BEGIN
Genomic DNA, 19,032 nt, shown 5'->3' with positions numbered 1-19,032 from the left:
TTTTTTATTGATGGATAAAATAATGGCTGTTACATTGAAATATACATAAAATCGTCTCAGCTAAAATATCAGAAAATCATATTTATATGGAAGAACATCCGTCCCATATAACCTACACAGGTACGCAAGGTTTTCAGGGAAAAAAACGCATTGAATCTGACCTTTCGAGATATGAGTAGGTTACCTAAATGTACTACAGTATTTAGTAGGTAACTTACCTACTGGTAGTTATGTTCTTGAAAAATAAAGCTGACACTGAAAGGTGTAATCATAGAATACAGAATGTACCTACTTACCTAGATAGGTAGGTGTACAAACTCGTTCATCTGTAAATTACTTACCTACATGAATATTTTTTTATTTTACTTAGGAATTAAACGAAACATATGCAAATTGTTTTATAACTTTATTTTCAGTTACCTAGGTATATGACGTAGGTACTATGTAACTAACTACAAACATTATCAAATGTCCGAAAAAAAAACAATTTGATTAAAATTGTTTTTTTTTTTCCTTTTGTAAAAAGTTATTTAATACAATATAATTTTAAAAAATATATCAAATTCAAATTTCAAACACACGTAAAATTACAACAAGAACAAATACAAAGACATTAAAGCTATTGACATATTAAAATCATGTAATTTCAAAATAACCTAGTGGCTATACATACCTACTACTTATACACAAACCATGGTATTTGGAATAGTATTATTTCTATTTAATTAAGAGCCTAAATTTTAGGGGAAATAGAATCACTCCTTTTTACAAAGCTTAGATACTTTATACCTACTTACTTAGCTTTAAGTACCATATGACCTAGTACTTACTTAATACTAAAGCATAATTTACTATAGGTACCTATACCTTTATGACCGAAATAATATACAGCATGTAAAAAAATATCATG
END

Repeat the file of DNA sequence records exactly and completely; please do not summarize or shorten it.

Genomic DNA, 19,032 nt, shown 5'->3' with positions numbered 1-19,032 from the left:
TTTTTTATTGATGGATAAAATAATGGCTGTTACATTGAAATATACATAAAATCGTCTCAGCTAAAATATCAGAAAATCATATTTATATGGAAGAACATCCGTCCCATATAACCTACACAGGTACGCAAGGTTTTCAGGGAAAAAAACGCATTGAATCTGACCTTTCGAGATATGAGTAGGTTACCTAAATGTACTACAGTATTTAGTAGGTAACTTACCTACTGGTAGTTATGTTCTTGAAAAATAAAGCTGACACTGAAAGGTGTAATCATAGAATACAGAATGTACCTACTTACCTAGATAGGTAGGTGTACAAACTCGTTCATCTGTAAATTACTTACCTACATGAATATTTTTTTATTTTACTTAGGAATTAAACGAAACATATGCAAATTGTTTTATAACTTTATTTTCAGTTACCTAGGTATATGACGTAGGTACTATGTAACTAACTACAAACATTATCAAATGTCCGAAAAAAAAACAATTTGATTAAAATTGTTTTTTTTTTTCCTTTTGTAAAAAGTTATTTAATACAATATAATTTTAAAAAATATATCAAATTCAAATTTCAAACACACGTAAAATTACAACAAGAACAAATACAAAGACATTAAAGCTATTGACATATTAAAATCATGTAATTTCAAAATAACCTAGTGGCTATACATACCTACTACTTATACACAAACCATGGTATTTGGAATAGTATTATTTCTATTTAATTAAGAGCCTAAATTTTAGGGGAAATAGAATCACTCCTTTTTACAAAGCTTAGATACTTTATACCTACTTACTTAGCTTTAAGTACCATATGACCTAGTACTTACTTAATACTAAAGCATAATTTACTATAGGTACCTATACCTTTATGACCGAAATAATATACAGCATGTAAAAAAATATCATG